Transplantation of Autologous Keratinocyte Suspension in Fibrin Matrix to Chronic Venous Leg Ulcers: Improved Long-Term Healing after Removal of the Fibrin Carrier

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The transplantation of keratinocytes suspended in fibrin carrier represents a candidate regimen for chronic ulcer treatment in an outpatient setting. We evaluated the integration and survival of autologous individualized keratinocytes applied within fibrin matrix onto chronic venous leg ulcers in vivo. Parallel in vitro culture was used to validate keratinocyte survival and apoptosis in fibrin compared to collagen matrix carrier.


Seven patients with chronic venous leg ulcers were transplanted with autologous keratinocytes suspended in fibrin sealant after isolation and expansion from full-skin biopsy. The fibrin carrier was removed in three patients after 7 days, whereas four patients served as control with fibrin remaining. In parallel in vitro cultures, primary keratinocyte movement in fibrin as well as viability in three-dimensional (3D) fibrin versus collagen lattices was examined.


Complete ulcer healing was observed in four of seven ulcers after a mean duration of 14.5 weeks. If the fibrin layer was removed, complete wound healing occurred in three of three patients, compared to one of four in the control group. In vitro, keratinocytes formed a monolayer underneath but remained isolated and nonmobile within the fibrin matrix, suggesting reepithelialization along the lower fibrin interphase. Keratinocyte culture in 3D fibrin at clinically used concentration (90 mg/mL) caused high levels of apoptosis, similar to 3D collagen, which was prevented by diluting fibrin concentration to 3 mg/mL.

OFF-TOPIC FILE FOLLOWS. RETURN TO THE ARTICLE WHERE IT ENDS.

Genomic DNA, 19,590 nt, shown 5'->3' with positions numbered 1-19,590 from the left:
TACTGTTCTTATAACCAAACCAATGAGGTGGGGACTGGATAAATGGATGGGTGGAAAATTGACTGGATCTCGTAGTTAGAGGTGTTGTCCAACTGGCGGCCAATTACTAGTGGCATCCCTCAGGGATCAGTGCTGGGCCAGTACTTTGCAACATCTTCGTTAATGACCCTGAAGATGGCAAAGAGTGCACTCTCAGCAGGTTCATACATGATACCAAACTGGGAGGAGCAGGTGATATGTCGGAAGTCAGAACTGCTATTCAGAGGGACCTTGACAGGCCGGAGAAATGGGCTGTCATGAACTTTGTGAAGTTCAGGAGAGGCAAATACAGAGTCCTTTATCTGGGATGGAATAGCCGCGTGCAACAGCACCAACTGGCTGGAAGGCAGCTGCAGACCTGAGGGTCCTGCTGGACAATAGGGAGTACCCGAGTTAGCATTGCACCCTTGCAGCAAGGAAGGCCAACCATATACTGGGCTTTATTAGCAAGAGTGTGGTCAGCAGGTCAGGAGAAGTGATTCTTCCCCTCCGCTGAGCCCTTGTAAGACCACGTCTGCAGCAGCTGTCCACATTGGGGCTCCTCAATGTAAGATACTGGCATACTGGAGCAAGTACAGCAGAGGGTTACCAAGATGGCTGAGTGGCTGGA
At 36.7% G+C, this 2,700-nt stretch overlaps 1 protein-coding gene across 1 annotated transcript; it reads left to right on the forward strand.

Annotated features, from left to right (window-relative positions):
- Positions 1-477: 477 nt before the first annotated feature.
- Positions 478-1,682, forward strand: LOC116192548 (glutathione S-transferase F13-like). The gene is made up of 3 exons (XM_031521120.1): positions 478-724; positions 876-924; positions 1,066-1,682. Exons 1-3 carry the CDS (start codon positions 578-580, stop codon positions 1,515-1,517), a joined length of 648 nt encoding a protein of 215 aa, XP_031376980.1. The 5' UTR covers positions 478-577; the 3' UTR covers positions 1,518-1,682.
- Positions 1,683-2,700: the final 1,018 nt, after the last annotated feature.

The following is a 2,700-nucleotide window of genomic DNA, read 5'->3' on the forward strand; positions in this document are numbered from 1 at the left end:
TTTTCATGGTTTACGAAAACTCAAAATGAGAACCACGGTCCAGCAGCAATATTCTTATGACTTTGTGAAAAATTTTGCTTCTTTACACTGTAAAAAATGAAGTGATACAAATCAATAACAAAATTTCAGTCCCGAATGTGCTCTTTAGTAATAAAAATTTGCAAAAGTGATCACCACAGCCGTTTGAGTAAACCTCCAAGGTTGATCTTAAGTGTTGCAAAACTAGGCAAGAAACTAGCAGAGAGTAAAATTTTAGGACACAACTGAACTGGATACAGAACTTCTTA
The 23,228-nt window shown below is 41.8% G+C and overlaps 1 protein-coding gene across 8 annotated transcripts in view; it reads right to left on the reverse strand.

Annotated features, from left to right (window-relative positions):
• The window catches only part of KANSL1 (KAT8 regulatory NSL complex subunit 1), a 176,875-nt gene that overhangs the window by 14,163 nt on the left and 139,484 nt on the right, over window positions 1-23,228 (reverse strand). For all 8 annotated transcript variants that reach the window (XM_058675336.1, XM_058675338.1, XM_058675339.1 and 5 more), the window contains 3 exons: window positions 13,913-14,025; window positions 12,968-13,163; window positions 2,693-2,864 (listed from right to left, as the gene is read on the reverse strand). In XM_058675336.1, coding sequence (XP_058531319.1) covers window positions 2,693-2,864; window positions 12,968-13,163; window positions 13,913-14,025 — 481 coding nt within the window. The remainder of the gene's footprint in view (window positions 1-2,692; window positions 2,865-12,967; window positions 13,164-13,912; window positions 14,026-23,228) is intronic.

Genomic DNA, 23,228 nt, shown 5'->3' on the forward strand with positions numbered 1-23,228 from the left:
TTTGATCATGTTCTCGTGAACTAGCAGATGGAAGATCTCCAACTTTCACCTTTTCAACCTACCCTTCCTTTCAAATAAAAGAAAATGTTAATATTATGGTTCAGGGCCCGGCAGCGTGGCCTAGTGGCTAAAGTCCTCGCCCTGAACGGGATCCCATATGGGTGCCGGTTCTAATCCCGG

Transplantation of autologous keratinocytes suspended in fibrin is efficient in the treatment of chronic venous leg ulcers. Due to an antimigratory and survival-compromising effect, the presently used fibrin carrier should be removed after a few days of transplantation.

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